How One Nation 'blew it' and may face oblivion

One Nation leader Senator Pauline Hanson speaks to the media as she leaves the campaign party house in Buderim.
One Nation leader Senator Pauline Hanson speaks to the media as she leaves the campaign party house in Buderim. MICK TSIKAS

ONE Nation has wasted its chance to become a political force and is at risk of becoming irrelevant.

That's the view of Griffith University political expert Paul Williams, who believes One Nation is at risk of wasting the political capital it gained from the party's wins at last year's federal election.

Dr Williams said Katter's Australia Party had used anger against Labor and the LNP to win at least two seats, while the hyped One Nation would likely end up with just one seat.

"The Katters have done with no fanfare, what One Nation couldn't do with all that fanfare," he said.

Dr Williams said One Nation had been in campaign-mode since Pauline Hanson was elected to the Senate last year in anticipation of the Queensland poll.

"This was their big chance and they blew it," he said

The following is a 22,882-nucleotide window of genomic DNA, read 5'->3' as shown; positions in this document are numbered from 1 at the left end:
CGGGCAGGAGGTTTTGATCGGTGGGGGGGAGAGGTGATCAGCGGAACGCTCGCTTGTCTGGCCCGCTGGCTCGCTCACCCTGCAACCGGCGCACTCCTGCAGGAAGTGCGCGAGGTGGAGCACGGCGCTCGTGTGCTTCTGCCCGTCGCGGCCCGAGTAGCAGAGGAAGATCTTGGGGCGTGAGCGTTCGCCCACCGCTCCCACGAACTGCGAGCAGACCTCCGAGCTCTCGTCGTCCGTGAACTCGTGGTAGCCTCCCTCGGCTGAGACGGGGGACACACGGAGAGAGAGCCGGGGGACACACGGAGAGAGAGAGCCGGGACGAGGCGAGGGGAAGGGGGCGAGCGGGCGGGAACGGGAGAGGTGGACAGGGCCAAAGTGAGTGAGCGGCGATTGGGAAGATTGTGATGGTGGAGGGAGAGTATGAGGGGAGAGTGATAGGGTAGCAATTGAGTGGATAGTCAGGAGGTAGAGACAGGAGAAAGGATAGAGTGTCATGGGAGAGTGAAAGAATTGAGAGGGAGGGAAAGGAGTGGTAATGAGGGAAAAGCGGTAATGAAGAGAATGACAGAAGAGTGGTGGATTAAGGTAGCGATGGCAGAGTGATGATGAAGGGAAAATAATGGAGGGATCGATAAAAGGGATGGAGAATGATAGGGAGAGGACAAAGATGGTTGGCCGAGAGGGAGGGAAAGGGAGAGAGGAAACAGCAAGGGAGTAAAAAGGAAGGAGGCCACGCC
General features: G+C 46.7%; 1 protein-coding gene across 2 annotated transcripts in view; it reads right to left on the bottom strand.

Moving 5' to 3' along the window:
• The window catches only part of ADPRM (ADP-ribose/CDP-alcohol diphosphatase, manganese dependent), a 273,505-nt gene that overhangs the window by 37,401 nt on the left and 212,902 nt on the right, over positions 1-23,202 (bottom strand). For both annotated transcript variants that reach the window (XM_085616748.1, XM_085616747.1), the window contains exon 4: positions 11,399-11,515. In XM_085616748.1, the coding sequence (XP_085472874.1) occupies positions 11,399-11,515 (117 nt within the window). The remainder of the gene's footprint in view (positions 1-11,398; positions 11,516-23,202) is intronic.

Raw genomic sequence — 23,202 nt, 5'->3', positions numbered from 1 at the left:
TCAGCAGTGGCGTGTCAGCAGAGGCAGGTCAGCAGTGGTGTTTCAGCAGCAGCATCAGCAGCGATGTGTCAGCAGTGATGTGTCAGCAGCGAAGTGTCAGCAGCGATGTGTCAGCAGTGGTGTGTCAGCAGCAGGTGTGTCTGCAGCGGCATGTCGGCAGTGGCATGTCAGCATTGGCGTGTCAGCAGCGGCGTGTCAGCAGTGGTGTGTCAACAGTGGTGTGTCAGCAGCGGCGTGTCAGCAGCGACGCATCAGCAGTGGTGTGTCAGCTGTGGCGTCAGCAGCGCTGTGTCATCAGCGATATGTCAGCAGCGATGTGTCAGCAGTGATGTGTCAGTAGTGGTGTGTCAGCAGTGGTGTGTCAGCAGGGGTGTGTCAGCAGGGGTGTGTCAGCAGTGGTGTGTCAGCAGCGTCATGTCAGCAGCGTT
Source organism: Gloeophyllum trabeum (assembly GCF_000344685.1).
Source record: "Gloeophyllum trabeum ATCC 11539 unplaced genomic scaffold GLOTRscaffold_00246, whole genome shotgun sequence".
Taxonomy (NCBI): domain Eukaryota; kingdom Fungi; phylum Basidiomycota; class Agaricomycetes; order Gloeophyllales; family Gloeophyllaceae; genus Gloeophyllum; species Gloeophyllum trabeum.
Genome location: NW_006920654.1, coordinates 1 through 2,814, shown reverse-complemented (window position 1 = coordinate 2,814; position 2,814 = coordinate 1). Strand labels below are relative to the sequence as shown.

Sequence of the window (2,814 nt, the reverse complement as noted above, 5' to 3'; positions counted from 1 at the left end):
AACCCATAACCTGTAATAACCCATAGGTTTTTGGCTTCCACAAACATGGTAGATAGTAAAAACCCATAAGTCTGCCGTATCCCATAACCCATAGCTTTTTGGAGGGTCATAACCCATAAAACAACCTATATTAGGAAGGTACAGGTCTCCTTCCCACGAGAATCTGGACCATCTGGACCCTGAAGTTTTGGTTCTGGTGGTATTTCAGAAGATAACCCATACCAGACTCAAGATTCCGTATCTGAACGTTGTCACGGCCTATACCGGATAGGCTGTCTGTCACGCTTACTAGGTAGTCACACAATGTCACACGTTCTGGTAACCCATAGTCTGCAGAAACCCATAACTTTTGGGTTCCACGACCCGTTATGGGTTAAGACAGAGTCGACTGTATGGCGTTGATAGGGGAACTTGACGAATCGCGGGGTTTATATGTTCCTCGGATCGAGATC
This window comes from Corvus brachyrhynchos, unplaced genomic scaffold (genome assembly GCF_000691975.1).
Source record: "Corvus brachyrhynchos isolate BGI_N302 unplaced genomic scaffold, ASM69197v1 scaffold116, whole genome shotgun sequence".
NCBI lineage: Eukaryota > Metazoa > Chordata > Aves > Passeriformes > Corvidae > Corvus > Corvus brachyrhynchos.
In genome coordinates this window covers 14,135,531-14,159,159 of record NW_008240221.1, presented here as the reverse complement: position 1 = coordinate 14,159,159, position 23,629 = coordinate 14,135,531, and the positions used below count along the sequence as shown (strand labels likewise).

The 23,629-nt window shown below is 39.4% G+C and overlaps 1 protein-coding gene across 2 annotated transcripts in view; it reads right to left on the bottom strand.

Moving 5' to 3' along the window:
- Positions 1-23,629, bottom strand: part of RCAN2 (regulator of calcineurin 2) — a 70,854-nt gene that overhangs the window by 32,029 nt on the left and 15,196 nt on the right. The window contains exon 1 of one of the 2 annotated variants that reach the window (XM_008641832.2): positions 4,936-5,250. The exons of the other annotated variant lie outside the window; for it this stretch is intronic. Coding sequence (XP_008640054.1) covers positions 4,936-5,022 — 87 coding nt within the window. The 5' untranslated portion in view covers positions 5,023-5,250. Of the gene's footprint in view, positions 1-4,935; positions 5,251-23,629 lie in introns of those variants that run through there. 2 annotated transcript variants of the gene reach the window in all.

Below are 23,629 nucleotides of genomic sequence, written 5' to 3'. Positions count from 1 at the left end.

"The KAP is carving out that niche. You look at the track record of the two parties. The Katters have shown what they can do. One Nation has not done anything. They could become irrelevant.

"The big risk for them is that Queenslanders see that and just think 'What a fizzer', and One Nation loses the support they had."

University of Queensland political expert Chris Salisbury said minor parties could learn from KAP's strategy.

"The Katters probably surprised," he said.

"They flew under the radar for most of the campaign and only ran candidates in a handful of electorates.

"Whereas One Nation, and most commentators, thought running more candidates in more seats would give them a better chance at winning seats.

"But I think you might see One Nation and even the Greens adopt the Katter strategy and target specific seats." - NewsRegional

Topics:  chris salisbury katter's australian party one nation pauline hanson paul williams qldelection2017

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